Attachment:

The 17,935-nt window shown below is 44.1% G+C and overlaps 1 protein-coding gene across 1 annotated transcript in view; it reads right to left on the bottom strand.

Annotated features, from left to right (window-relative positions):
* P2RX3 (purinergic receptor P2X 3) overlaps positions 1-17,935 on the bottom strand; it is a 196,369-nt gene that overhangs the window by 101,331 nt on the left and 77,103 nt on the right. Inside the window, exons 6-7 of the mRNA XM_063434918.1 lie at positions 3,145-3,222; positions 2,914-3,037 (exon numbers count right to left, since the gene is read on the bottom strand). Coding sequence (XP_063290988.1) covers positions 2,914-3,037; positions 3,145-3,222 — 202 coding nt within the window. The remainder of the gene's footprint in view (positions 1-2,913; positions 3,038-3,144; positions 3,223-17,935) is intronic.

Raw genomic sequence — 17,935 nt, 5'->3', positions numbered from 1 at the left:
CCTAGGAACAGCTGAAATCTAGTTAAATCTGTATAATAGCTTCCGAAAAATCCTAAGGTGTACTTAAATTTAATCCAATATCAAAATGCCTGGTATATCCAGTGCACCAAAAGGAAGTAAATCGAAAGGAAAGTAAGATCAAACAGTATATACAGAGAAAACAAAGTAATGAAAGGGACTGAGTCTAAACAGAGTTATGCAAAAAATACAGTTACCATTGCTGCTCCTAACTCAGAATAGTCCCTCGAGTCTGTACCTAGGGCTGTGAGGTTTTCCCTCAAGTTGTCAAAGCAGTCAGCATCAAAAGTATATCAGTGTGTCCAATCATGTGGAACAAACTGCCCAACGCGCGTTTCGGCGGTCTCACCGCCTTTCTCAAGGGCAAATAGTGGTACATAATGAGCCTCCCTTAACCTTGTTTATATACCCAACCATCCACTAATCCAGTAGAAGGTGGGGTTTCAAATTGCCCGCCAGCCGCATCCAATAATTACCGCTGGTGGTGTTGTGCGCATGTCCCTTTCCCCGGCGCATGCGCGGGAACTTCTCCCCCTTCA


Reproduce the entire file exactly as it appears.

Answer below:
The 17,935-nt window shown below is 44.1% G+C and overlaps 1 protein-coding gene across 1 annotated transcript in view; it reads right to left on the bottom strand.

Annotated features, from left to right (window-relative positions):
* P2RX3 (purinergic receptor P2X 3) overlaps positions 1-17,935 on the bottom strand; it is a 196,369-nt gene that overhangs the window by 101,331 nt on the left and 77,103 nt on the right. Inside the window, exons 6-7 of the mRNA XM_063434918.1 lie at positions 3,145-3,222; positions 2,914-3,037 (exon numbers count right to left, since the gene is read on the bottom strand). Coding sequence (XP_063290988.1) covers positions 2,914-3,037; positions 3,145-3,222 — 202 coding nt within the window. The remainder of the gene's footprint in view (positions 1-2,913; positions 3,038-3,144; positions 3,223-17,935) is intronic.

Raw genomic sequence — 17,935 nt, 5'->3', positions numbered from 1 at the left:
CCTAGGAACAGCTGAAATCTAGTTAAATCTGTATAATAGCTTCCGAAAAATCCTAAGGTGTACTTAAATTTAATCCAATATCAAAATGCCTGGTATATCCAGTGCACCAAAAGGAAGTAAATCGAAAGGAAAGTAAGATCAAACAGTATATACAGAGAAAACAAAGTAATGAAAGGGACTGAGTCTAAACAGAGTTATGCAAAAAATACAGTTACCATTGCTGCTCCTAACTCAGAATAGTCCCTCGAGTCTGTACCTAGGGCTGTGAGGTTTTCCCTCAAGTTGTCAAAGCAGTCAGCATCAAAAGTATATCAGTGTGTCCAATCATGTGGAACAAACTGCCCAACGCGCGTTTCGGCGGTCTCACCGCCTTTCTCAAGGGCAAATAGTGGTACATAATGAGCCTCCCTTAACCTTGTTTATATACCCAACCATCCACTAATCCAGTAGAAGGTGGGGTTTCAAATTGCCCGCCAGCCGCATCCAATAATTACCGCTGGTGGTGTTGTGCGCATGTCCCTTTCCCCGGCGCATGCGCGGGAACTTCTCCCCCTTCA